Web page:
Interview by Carl Marsh - July 2014
as you know, I am a big fan of books, and your book The Swimmer has just been released in the English language. It is a remarkable debut. It's written brilliantly, has plenty of twists, and the ending, cracking! Surely this cannot be your first book, as it is just too good?
Thanks, I am blushing now… Well, yes, it is my first book.
Would you please let everyone know a bit about your background, and how you got into writing?
I grew up mainly on the east coast of Sweden, not far from the islands where the ending of The Swimmer takes place. But since my father worked a bit for the United Nations, I spent some time in the Middle East as a teenager. Later on I was an exchange student outside of Washington D.C., and after high school I studied law in Uppsala in Sweden and Maastricht in the Netherlands. Following my law degrees, I worked for a about ten years in Brussels for the EU. All of those experiences found their way into the The Swimmer in one way or another. Books and writing have been a major part of my life for as long as I can remember. Ever since I read Enid Blyton and the Biggles books as a child, I have known that I wanted to be a writer, but I never thought that it could be a career. Therefore all my adolescent poetry and half finished short stories remained firmly in note books and on hard drives. Until I finally got the idea for The Swimmer...
I know you work as a lawyer for the EU in Helsinki, so how did you find any time to write?
I wrote The Swimmer mainly at night, when my family had gone to sleep. I didn’t know if it was going to amount to anything, and I didn’t want the writing to interfere too much with my work and family life. When I began working on the book, I think I had hit a point in my life where I felt that I really needed to give writing a serious shot. I read Stephen King’s On Writing where he recommends that you set a word count for every day, and stick to it no matter what. So that’s what I did. I decided to write 1000 words five days a week no matter what. Without that kind of discipine I would never have got beyond the first three chapters. Once I got started, I began to write on every little scrap of time that I had to myself. Lunch breaks, airports, while I was waiting for work meetings to begin… As soon as I had half an hour to myself, I wrote. It became pretty intense, like an addiction, but it was the only way to do it at the time.
What advice can you give to anyone planning on writing a novel, and anything they should avoid doing?
I would definitely recommend discipline over anything else. Keep pushing forward no matter what. Inspiration is a fickle friend, hard work is not.
The book is called The Swimmer, so are you much of a swimmer?
Haha, no not really. I swam a bit as a child but no more than anybody else. But swimming suited the nameless spy in the book. The repetitiveness of it, the submersion in water. It helps him hide from the choices he has made, and has come to regret.
Of the characters in the book, did you base any of the characters on yourself, or people you know?
Most of the characters have elements of me in them, I think. But I have definitley used parts of people that I know or have met through work or studies. The lobbyist, George Lööw, for example is a composite of many lobbyists and lawyers I have met throughout my career in Brussels. I constantly make mental notes on how people behave or speak, what kind of clothes they wear, what they drink, etc. I think most writers do.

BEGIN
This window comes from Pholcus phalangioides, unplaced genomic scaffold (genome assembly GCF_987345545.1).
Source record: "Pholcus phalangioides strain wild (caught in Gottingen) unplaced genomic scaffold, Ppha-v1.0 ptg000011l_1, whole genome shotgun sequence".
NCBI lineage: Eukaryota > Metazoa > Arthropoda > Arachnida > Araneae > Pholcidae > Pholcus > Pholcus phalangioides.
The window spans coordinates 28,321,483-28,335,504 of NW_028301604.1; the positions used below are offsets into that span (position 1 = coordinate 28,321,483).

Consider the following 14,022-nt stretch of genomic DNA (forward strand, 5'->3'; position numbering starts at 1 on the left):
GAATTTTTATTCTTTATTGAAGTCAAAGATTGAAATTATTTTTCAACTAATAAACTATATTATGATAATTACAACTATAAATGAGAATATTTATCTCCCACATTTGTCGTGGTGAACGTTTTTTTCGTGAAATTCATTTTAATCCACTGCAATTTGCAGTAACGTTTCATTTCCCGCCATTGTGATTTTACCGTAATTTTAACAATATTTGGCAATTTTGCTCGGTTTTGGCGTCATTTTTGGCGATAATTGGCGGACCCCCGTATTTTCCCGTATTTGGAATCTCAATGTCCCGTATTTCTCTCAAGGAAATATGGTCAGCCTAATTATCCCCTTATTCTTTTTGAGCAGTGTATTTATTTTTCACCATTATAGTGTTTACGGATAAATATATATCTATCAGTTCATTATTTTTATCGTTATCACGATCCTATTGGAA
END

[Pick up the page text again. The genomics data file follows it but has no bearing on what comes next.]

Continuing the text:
Can I ask you what your favourite book(s) is/are, and why?
That is such a hard question. I have always read a lot and I have so many favorites. But I will never forget the first time I read Le Carre’s The Spy Who Came in from the Cold as a teenager. To merge language and style with such a thrilling story was incredible to me the first time I read it, and it still is. I always return to J.D. Salinger and the Polish poet Zbigniew Herbert. Currently I am awed by the language, honesty, and humanity of Gary Shteyngart.
What are you currently reading at the moment?
I am just finishing Eliza Granville’s unsettling Gretel and the Dark, and I am about to begin Spanish writer Javier Cercas' Outlaws. I was incredibly impressed by his Anatomy of a Moment, and I can’t wait to read his latest.
Apart from the recent release of The Swimmer, what do the next 12 months hold for you, Joakim Zander?
Wow, that’s a good question… It’s going to be an interesting year, to say the least. I am about to go on leave from my day job as a lawyer and pursue writing full time. We are also moving from Helsinki, Finland to southern Sweden where my wife has a new job. The Swimmer will be published in 28 countries, so I hope to do some publicity in connection with those publications. And, most importantly, I will focus my attention on my second novel...
Lastly, if you could be an animal, what would it be, and why?
An animal? Let me think… I saw a hare today and the speed with which it took off when it noticed me, reminded me of how much fun it was to run when you were a kid. I see my kids doing it now, how they run across the grass for no other reason than speed, how it frees them. I’d like to be something fast. But maybe a hare is too mundane? I’ll be a cheetah.
If I can end by saying thanks for giving me a week's worth of escapism with The Swimmer, I really enjoyed it, and I look forward to reading more of your work.
Thanks a lot for taking the time to read the book and to do the interview Carl! I am really happy you found the Swimmer to be a worthwhile read!